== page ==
Want To Be A Successful Trader? Know Your Cognitive Biases

You are your own worst enemy when trading or investing in the markets.

Humans, in general, aren’t naturally wired to be good at assessing, and taking risks. A lot of this has to do with cognitive biases, which affect the ways in which we think and make decisions, often in very sneaky and insidious ways.

If you want to be a successful trader or investor, you will need to know what these biases are, how they affect you, and what steps you can take to mitigate them.

What You Need to Know About The Sunk Cost Effect & Trading

Our minds tend to focus on costs that cannot be recovered and hence are irrelevant to future decision making - the sunk cost bias

A close relative of loss aversion is the sunk cost effect (or bias), where traders refuse to exit loss making positions because they think that doing so would be “wasting” the amount lost.

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Are You Losing Money Trading To This Sneaky Bias? 1

The disposition effect is the tendency for traders to sell out of profitable positions too early and hold on to losing positions for too long.

Further compounding the miasma of the sunk cost effect and loss aversion is the disposition effect; which is the tendency for traders to sell out of profitable positions too early and hold on to losing positions for too long.

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Are You Losing Money Trading To This Sneaky Bias? 2

The disposition effect is the tendency for traders to sell out of profitable positions too early and hold on to losing positions for too long.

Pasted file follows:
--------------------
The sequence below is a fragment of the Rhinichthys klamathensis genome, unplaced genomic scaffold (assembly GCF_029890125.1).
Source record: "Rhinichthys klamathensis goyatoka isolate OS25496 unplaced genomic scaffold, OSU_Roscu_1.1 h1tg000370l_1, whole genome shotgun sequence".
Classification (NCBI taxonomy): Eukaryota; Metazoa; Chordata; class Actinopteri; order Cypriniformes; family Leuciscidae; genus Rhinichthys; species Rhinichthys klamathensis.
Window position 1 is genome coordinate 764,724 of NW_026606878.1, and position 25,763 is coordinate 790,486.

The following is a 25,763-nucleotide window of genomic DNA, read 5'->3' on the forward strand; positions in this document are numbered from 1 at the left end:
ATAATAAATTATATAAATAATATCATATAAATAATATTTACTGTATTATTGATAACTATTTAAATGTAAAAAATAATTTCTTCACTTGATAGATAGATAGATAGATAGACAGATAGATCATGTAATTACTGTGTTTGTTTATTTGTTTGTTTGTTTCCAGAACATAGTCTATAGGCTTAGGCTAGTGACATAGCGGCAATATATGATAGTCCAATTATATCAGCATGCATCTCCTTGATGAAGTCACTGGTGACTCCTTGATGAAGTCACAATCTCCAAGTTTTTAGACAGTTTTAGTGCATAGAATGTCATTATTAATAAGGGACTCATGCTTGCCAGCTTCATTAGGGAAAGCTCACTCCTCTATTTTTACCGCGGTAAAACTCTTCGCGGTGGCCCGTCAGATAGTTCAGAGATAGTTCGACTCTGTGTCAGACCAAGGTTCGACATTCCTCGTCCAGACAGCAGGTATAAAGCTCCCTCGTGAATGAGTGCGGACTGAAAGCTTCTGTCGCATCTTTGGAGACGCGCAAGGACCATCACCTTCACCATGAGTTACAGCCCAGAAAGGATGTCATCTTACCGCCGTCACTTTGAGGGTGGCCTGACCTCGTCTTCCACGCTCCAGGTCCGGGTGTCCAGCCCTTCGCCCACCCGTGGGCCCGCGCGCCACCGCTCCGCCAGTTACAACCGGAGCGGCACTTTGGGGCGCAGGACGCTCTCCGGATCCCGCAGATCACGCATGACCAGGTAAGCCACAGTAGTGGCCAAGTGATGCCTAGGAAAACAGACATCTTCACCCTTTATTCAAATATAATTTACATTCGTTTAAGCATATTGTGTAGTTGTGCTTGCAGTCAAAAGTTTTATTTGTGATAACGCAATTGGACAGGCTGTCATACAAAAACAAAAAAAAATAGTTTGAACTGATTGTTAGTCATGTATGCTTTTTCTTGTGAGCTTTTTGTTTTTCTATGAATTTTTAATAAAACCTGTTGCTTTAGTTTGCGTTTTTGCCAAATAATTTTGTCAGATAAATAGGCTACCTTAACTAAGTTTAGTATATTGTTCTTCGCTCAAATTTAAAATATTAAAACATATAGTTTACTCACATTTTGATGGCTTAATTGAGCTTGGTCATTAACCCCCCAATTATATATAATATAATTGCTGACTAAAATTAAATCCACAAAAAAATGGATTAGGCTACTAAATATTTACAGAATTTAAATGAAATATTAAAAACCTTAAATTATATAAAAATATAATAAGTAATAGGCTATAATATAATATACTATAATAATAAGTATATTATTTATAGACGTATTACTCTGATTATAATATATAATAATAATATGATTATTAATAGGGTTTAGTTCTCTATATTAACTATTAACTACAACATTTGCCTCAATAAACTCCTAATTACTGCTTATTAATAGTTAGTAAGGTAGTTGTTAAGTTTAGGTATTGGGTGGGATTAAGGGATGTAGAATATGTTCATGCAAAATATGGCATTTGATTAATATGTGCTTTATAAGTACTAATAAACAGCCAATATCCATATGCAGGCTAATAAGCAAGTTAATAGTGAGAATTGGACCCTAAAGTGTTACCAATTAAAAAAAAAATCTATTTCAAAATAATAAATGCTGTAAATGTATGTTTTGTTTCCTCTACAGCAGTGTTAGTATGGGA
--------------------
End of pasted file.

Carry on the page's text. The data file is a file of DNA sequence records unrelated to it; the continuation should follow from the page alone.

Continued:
The disposition effect significantly reduces our ability to trade out of large losses, which is what makes it so insidious – it allows us to dig ourselves into a hole that we later cannot get out of.

How then can we ensure that we do not fall prey to it?

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Are You Losing Money Trading To This Sneaky Bias? 3

The disposition effect is the tendency for traders to sell out of profitable positions too early and hold on to losing positions for too long.

In order to avoid falling into the pitfalls of the disposition effect, we need to let our winning trades run for as long as possible to maximize profits, while cutting our losing trades short as quickly as possible.

How do we strike this balance?

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Are You A Victim Of The Recency Bias When Trading? Part 1

Cognitive biases can negatively affect our decision making, especially when it comes to trading and investing

While some cognitive biases, like the disposition effect, can be mitigated or at least guarded against by consistently executing a well thought out trading plan, others can’t.

A good example of which is the recency bias.

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